Pak govt asks court to deny clearance to Hafiz Saeed’s political party
Dawn newspaper reported that the government requested the court not to consider the Milli Muslim League’s plea and dismiss the petition.world Updated: Dec 23, 2017 21:38 IST
The Pakistan government has requested a court in Islamabad not to consider the plea for registration by Milli Muslim League, a newly formed party backed by Mumbai terror attack mastermind Hafiz Saeed.
The government said the group would breed violence and extremism in politics.
Earlier this year, a four-member bench headed by the chief election commissioner had said the process of registration of MML as political party could not be completed without security clearance from the interior ministry. The decision was based on the ministry’s directions that the MML not be allowed to register as a political party owing to its links with Jamaat-ut-Dawah, a proscribed terrorist organisation.
But at a rally in December, Saeed confirmed to his supporters that the JuD would contest the 2018 general elections under the banner of the MML.
The MML also challenged the election commission’s order of October 11 that had declined its registration as a political party.
The interior ministry, in its written reply submitted to the Islamabad High Court on the MML’s petition, said it opposed the group’s registration as a political party as the group was an offshoot of proscribed entities.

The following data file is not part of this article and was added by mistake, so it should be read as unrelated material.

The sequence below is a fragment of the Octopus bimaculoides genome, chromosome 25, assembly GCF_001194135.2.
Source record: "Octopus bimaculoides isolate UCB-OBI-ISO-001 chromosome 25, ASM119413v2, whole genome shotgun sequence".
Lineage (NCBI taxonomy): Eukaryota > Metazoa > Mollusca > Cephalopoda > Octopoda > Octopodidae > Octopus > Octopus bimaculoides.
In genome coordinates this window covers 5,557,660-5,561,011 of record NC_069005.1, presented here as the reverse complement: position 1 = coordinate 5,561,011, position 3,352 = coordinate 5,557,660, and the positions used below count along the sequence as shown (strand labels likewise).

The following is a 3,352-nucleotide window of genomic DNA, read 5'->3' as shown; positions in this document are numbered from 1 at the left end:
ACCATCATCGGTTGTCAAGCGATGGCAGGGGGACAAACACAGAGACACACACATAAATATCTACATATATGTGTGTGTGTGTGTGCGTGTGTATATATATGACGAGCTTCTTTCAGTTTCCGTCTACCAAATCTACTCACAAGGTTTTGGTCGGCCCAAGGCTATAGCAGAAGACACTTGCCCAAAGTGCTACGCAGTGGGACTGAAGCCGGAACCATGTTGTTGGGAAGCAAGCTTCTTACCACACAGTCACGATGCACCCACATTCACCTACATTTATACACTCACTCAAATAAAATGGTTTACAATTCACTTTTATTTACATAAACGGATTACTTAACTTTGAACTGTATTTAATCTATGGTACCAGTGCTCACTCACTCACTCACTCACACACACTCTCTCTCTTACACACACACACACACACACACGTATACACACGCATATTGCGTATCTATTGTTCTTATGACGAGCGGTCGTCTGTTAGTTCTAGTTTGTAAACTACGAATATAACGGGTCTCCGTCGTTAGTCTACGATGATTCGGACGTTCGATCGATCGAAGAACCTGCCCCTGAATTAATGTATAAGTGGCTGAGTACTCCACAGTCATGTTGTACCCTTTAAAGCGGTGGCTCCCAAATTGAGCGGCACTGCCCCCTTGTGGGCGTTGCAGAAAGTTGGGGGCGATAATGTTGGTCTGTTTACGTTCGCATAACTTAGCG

MML spokesman Tabesh Qayyum told the media that his party will challenge both the election commission’s decision and the letter written by interior ministry to the high court. He said MML will not withdraw its support for independent candidate al-Haj Liaquat Ali Khan in NA-4 by-poll. The poll body had issued a notice to Liaquat for displaying his support for a ‘proscribed’ organisation.
According to Political Parties Order (PPO) 2002, organisations which act in the manner prejudicial to fundamental rights, undermine the integrity of Pakistan, promote sectarian, regional or provincial hatred, bear a name as a militant group and impart any military or paramilitary training to its members, do not qualify for registration as political party.
The interior ministry said in its letter that a security agency had given the opinion that “it is difficult to believe that the MML will tread its own path, completely at variance with its mother (LeT and JuD) organisations.”
“Since registration of such groups would breed violence and extremism in politics, such groups be avoided,” it said.
Hafiz Saeed had walked free on November 24 after the Pakistan government decided against detaining him further in any other case. He was under detention since January this year.
The MML had contested a bypoll in September for NA-120, a National Assembly seat that had fallen vacant following disqualification of former Prime Minister Nawaz Sharif. Sheikh Yaqub, MML candidate, had secured 6,000 votes. Yaqub was placed in 2012 on a US Treasury sanctions list of those designated as leaders of terrorist organisations.